Skiing Injuries

In a follow up from last week’s Winter Olympics blog, we’re focusing on a different snow sport. You guessed it – skiing. In both the alpine races and freeskiing competitions, athletes are impressive with their high speeds and exciting tricks. And like last week, it should be no surprise that with these skills can often come significant injury.

But even the beginner recreational skier can hurt themselves on the slope. In fact, there is a higher occurrence of injury amongst the novice skier compared to the elite athlete. Here are the most common ski-related injuries and providing some strategies on how you can reduce you risk of getting hurt.

 

Knees

Knees are the most common joint affected in skiing and account for up to 1 in 4 ski injuries. The most common ski-related knee injuries are those affecting the anterior cruciate ligament (ACL), medial collateral ligament (MCL) and the meniscus. The ACL prevents the tibia (shin bone) from gliding too far forward beyond the femur (thigh bone). It also provides rotational stability.

Usually, the cause of an ACL injury in any circumstance is when a lateral force is combined with a rotational force, like when the knee collapses in or aggressively twists. In skiing, these types of injuries typically occur when the athlete catches an edge and the binding doesn’t release. Although there have been several prominent athletes who have sustained ACL injuries due to crashes (i.e. Lindsey Vonn).

The time to return to sport after suffering from a knee injury can vary depending on severity, but all recoveries will typically involve physical therapy as part of the process. There are times when surgery is indicated and many times PT is prescribed pre-operatively as well.

 

Shoulder, Wrist and Hand

While skiing primarily challenges the lower body, the upper extremity is at risk for injury as well, specifically during falls. Our wrists tend to be the first point of contact when we put our hands out in front of us for a fall. This makes them prone to fracture in the sport of skiing, especially amongst a more novice skier.

Skier’s Thumb occurs when a person falls on an outstretched hand while holding their ski pole in their palm. This force can cause the ligaments around the base of the thumb to be sprains or for the thumb to dislocated.

Shoulder injuries to a ski athlete occur from the same mechanism. When the impact force from a fall travels up the arm from the hand to the shoulder, the result can be a shoulder dislocation. This can also be associated with other shoulder injuries including labral tears, rotator cuff tears or humeral (upper arm bone) fractures.

 

Concussion

Concussions are also quite common amongst ski athletes; in fact, head injuries account for about 20% of all ski/snowboarding injuries. A concussion occurs when there is a sudden acceleration or deceleration of the head (like when a skier crashes or falls), causing the brain to make contact with the inside of the skull.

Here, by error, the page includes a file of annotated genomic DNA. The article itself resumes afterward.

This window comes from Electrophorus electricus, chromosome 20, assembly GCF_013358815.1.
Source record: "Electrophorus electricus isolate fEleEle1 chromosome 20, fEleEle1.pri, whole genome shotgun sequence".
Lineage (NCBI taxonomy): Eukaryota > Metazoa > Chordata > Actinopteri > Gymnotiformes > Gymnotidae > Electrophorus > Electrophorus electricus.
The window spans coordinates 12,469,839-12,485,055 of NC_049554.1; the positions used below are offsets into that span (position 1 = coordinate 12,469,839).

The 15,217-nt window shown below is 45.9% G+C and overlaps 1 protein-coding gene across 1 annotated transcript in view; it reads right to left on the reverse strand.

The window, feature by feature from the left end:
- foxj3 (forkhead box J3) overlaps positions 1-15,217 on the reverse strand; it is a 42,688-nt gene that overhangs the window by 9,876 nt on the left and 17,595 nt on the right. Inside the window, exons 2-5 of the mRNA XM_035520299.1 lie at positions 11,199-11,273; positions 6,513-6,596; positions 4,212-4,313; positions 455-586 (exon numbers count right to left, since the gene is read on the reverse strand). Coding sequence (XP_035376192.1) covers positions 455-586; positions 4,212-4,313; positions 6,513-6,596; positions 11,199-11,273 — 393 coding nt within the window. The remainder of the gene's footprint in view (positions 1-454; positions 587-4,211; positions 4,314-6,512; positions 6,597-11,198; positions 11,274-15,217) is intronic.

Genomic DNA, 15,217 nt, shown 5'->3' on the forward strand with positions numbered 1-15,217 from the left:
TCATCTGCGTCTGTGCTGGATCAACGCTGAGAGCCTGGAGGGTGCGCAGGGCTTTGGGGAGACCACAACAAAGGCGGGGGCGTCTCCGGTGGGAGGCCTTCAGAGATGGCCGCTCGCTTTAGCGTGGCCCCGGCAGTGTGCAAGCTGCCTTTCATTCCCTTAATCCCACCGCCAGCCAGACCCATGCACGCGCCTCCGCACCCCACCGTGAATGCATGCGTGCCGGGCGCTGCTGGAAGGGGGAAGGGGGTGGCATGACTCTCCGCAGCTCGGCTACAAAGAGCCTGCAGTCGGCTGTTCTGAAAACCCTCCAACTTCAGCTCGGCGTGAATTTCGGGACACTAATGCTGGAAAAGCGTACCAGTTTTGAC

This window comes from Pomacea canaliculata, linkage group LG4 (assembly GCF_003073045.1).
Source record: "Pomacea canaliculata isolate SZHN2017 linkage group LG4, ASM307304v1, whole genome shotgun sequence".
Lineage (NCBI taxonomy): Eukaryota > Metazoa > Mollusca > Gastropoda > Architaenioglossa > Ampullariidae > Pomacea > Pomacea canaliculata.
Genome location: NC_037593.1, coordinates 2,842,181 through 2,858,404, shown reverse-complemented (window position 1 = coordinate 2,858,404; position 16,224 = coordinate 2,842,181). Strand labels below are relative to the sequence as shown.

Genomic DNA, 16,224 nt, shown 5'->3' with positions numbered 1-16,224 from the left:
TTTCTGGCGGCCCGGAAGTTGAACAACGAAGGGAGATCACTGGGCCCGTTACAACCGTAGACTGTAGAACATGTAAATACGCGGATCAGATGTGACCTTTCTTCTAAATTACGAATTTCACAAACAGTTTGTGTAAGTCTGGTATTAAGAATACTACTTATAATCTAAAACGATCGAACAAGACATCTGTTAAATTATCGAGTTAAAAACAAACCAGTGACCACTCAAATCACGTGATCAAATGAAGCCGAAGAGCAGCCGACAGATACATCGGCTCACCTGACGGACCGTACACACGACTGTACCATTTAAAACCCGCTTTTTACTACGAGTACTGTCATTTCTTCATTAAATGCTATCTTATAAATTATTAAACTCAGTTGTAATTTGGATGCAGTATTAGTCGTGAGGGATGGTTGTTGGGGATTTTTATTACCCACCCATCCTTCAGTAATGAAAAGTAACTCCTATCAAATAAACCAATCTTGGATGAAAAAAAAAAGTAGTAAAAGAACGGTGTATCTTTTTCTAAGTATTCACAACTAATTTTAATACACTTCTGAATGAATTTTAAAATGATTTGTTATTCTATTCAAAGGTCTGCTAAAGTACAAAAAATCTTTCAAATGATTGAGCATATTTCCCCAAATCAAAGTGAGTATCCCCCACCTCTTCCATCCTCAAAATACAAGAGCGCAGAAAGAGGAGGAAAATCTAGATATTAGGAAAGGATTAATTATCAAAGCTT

A person who sustains a concussion or other head injury may or may not lose consciousness. Other common symptoms may include headache, dizziness, nausea or vomiting, amnesia, sensitivity to light or noise, changes in personality, and more. It is important to note that symptoms of a concussion can greatly vary from person to person so anyone suspecting a head injury should be evaluated by a medical professional.

 

While there is no 100% guarantee way to prevent ski injuries, there are a few strategies you can implement to reduce your risk.

  1. Get Equipment – having the appropriate equipment, like a helmet, braces or padding, can protect you against injury for the obvious reasons. But it’s also important to ensure the correct fit of your ski kit. Skis need to be the right length for your skill level and intention. You should also make sure your ski poles are the correct length and that your boots fit appropriately. If you have your own equipment, make sure it’s well maintained.
  2. Get Lessons – even the most advanced skier can benefit from an occasional lesson. For beginners, of course, this factor is even more important. Ski lessons help with not only confidence and technique, but also with the mechanics of falling (when most injuries occur).
  3. Get Strong – skiing is a fun, but physically demanding, sport. It’s extremely helpful to maintain a good level of conditioning if planning on skiing. Strengthening the legs, hip and core also improve stability and balance and can help reduce the risk of injury.

 

Even if you’re not racing down double black diamonds or throwing double cork off the jumps, skiing can be a really exciting and fun form of exercise, and hopefully these tips keep you as safe as possible. In the event that you do sustain a ski-related injury (hey, it happens), physical therapy can help you in recovering so you can get back to the slopes in no time.